Gender and Caste

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Are Marxian categories adequate

to understand 'Gender' and 'Caste' questions?




Are Marxian categories adequate to understand 'gender' and 'caste' questions?

My answer to this question is an emphatic 'YES'!

My answer will be in two parts. In the first part, I will introduce the main categories of Marxism and explain how they enable us to understand and propose solutions to the questions of 'Gender' and 'Caste'. In the second part, I will respond to some points of criticism which Feminists and Dalitists raise against Marxism.

Marxian Categories

Briefly speaking, the fundamental conceptual category in Marxism is "Production Relations" or "Property Relations". In other words, "Labour Relations". We may elaborate this category as follows:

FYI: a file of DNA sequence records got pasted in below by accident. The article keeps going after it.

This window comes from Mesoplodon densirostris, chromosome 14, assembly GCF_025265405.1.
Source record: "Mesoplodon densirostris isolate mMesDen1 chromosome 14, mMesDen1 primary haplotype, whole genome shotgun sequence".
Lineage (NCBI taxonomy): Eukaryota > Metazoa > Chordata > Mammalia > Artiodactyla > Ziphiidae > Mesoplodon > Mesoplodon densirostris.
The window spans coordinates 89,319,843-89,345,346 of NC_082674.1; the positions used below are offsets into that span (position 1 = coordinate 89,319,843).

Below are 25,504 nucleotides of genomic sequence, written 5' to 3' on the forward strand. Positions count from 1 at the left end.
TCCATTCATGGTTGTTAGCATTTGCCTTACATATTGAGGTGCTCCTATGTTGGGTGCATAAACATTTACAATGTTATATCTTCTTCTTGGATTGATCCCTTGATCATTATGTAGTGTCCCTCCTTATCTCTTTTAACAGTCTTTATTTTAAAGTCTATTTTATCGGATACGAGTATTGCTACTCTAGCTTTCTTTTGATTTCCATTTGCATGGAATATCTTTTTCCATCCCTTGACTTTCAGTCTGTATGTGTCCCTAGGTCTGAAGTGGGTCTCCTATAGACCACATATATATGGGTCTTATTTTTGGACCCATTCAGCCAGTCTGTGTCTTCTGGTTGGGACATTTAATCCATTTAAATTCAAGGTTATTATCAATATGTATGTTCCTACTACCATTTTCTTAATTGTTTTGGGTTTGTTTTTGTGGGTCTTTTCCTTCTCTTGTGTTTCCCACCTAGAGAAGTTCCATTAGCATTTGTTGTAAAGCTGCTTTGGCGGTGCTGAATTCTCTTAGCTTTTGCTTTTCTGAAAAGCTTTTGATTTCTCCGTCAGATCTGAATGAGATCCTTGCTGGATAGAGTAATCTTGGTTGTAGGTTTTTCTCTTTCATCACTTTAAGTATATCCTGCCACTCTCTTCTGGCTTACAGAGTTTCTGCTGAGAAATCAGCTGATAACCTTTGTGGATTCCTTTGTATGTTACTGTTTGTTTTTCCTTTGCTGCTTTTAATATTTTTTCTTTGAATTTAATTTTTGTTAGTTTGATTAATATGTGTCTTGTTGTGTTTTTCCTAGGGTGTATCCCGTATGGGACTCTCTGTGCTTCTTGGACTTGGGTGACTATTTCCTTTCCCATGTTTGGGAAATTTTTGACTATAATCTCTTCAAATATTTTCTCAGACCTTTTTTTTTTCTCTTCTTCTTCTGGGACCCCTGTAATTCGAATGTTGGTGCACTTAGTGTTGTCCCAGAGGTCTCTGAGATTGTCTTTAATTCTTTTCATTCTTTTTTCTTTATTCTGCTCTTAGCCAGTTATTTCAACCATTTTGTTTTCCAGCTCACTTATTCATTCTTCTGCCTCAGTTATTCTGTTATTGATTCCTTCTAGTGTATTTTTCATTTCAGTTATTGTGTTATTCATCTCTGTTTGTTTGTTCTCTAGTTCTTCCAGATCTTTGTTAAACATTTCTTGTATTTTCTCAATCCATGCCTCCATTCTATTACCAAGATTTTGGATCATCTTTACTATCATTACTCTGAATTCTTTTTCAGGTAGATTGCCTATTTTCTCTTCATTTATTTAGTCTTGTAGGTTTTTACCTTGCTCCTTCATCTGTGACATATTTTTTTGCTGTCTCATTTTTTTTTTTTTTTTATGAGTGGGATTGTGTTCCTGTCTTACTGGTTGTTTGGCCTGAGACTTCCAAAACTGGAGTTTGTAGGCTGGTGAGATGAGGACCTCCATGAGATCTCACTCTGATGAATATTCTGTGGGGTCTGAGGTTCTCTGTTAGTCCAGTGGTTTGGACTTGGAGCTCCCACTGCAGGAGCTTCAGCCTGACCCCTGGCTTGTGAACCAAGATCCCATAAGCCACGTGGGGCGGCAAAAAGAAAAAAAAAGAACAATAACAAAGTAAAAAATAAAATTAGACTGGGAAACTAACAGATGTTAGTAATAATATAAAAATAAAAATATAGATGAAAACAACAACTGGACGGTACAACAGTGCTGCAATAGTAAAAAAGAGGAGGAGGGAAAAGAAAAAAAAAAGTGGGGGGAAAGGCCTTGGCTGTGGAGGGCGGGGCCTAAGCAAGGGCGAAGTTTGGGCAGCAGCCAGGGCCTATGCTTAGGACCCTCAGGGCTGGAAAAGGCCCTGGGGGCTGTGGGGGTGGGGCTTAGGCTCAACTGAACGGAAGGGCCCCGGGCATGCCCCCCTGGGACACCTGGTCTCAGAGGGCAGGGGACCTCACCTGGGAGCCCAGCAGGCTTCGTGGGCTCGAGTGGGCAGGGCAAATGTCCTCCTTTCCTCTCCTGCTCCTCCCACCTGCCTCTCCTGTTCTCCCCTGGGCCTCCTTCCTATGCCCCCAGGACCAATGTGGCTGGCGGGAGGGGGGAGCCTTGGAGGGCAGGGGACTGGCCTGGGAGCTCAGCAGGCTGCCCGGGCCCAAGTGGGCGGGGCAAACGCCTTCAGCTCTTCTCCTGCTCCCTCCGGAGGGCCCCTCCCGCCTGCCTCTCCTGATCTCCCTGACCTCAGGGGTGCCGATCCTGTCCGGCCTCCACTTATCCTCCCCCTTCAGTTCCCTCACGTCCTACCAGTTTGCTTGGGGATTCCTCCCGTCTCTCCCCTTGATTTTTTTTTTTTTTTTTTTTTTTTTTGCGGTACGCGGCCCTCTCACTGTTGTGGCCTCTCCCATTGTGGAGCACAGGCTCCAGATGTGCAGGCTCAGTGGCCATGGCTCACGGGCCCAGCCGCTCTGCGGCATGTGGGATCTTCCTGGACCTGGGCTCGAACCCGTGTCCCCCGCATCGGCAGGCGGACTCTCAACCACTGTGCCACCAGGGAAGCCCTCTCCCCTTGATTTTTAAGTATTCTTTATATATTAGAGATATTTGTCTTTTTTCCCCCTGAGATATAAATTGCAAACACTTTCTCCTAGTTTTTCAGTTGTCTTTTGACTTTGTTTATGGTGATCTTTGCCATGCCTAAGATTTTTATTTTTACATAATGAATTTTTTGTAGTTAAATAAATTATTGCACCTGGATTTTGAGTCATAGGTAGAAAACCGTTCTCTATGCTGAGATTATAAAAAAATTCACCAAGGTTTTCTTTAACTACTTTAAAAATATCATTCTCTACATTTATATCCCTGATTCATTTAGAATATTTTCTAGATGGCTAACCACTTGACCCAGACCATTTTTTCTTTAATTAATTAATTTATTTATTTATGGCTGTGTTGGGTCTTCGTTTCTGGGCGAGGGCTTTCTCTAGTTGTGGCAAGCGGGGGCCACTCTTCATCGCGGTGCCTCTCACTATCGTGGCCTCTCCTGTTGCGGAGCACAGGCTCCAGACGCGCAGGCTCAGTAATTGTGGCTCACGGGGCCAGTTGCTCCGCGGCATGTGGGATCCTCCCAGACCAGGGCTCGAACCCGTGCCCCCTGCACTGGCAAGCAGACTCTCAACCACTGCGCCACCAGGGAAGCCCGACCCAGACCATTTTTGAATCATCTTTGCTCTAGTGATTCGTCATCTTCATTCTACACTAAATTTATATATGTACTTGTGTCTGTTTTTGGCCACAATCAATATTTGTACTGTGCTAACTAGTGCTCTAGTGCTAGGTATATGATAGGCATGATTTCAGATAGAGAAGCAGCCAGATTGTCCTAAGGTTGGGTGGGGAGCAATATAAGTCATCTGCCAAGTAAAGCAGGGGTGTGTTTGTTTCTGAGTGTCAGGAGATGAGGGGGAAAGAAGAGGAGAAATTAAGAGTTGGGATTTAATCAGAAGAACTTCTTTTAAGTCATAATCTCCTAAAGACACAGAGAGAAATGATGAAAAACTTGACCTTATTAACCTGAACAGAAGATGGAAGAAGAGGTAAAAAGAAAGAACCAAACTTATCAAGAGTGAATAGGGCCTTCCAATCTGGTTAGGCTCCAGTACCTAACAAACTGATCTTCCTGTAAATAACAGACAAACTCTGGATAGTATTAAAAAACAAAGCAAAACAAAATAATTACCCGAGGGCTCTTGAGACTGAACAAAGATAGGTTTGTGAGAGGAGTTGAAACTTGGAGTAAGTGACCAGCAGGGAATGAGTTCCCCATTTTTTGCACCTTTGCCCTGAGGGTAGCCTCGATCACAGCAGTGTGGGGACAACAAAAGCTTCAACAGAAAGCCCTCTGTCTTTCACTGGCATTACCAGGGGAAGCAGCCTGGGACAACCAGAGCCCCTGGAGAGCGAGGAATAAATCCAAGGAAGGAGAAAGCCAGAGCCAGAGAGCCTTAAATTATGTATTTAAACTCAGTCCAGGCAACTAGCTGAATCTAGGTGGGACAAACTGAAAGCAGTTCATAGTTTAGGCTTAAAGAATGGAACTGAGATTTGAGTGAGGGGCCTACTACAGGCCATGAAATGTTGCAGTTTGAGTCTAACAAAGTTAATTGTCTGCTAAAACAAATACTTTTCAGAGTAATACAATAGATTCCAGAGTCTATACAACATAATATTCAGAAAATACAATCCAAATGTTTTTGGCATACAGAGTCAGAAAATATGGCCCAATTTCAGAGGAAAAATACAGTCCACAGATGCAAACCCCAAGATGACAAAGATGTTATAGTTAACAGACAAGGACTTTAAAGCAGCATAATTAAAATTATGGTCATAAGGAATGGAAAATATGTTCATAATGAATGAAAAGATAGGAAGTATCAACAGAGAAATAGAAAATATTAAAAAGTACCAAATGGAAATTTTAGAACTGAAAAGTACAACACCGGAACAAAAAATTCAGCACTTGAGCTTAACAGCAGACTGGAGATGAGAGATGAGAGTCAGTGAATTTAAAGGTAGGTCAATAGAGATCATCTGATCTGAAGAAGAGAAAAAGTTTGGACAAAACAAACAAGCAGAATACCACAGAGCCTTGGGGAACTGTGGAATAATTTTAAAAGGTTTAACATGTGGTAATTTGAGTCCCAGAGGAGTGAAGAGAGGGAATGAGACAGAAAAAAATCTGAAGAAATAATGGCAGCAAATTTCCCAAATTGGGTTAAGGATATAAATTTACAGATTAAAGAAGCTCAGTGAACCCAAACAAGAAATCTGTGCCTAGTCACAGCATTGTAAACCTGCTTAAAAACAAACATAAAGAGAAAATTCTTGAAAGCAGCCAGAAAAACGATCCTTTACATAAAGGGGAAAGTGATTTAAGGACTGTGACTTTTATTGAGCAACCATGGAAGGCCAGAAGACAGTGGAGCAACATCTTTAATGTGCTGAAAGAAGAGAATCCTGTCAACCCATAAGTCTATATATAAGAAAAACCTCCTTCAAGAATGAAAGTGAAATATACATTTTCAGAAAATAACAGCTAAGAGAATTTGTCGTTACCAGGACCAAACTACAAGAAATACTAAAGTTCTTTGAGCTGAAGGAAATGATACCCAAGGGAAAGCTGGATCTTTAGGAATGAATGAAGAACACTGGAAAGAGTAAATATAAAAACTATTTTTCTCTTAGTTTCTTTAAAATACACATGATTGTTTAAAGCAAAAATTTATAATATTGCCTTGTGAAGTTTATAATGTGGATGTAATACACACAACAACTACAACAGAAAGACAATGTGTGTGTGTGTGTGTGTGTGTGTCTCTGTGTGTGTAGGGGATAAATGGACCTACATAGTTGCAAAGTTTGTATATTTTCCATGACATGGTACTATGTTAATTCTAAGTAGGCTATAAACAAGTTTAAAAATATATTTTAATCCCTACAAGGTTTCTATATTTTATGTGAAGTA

For their existence, human beings need products that are obtained by expending different kinds of labour on the substances available in Nature. The fundamental difference between animals and human beings is 'performance of labour'. Human beings make use of the land that exists in nature and produce substances and articles which they need for subsistence. In the course of this activity of performing 'labour', human beings enter into Production relations (or Labour relations). If all persons perform labour then the Labour relations will acquire the character of 'equality'. If only some persons perform labour and others do not perform any labour, the Labour relations will acquire the character of 'inequality', that is the character of exploitation of labour. Owing to exploitation of labour, one class does not perform labour while another performs labour. The class that does not perform labour occupies land and all other means of labour as its Private property. That class becomes the owner of that property. The property-less class becomes 'Labouring class'. The very first classes in history were slaves and slave masters.